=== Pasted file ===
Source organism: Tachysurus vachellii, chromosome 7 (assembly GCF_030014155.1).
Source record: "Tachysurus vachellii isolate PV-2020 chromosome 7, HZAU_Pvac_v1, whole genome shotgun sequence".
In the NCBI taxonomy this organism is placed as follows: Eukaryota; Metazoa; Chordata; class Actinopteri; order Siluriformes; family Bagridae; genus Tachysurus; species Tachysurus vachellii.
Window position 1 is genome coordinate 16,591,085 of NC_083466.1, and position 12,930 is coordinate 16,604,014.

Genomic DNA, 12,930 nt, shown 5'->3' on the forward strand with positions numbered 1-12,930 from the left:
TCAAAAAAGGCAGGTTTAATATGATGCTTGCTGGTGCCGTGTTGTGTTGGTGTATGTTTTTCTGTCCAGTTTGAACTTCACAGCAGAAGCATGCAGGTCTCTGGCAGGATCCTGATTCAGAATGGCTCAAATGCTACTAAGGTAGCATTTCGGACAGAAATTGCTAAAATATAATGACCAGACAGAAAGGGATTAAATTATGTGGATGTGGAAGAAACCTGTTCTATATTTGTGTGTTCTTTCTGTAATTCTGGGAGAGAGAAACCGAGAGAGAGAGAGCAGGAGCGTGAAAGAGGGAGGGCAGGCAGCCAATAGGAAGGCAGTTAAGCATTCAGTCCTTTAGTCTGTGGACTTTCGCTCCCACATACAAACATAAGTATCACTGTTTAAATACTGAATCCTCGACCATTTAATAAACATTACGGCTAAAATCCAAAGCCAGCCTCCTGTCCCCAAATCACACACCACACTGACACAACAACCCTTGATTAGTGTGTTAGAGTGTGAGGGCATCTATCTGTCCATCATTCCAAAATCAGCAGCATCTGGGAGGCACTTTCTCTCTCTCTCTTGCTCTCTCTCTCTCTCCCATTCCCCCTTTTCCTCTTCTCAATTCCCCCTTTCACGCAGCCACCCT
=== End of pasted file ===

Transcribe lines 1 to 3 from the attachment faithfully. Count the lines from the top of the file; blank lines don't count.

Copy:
Source organism: Tachysurus vachellii, chromosome 7 (assembly GCF_030014155.1).
Source record: "Tachysurus vachellii isolate PV-2020 chromosome 7, HZAU_Pvac_v1, whole genome shotgun sequence".
In the NCBI taxonomy this organism is placed as follows: Eukaryota; Metazoa; Chordata; class Actinopteri; order Siluriformes; family Bagridae; genus Tachysurus; species Tachysurus vachellii.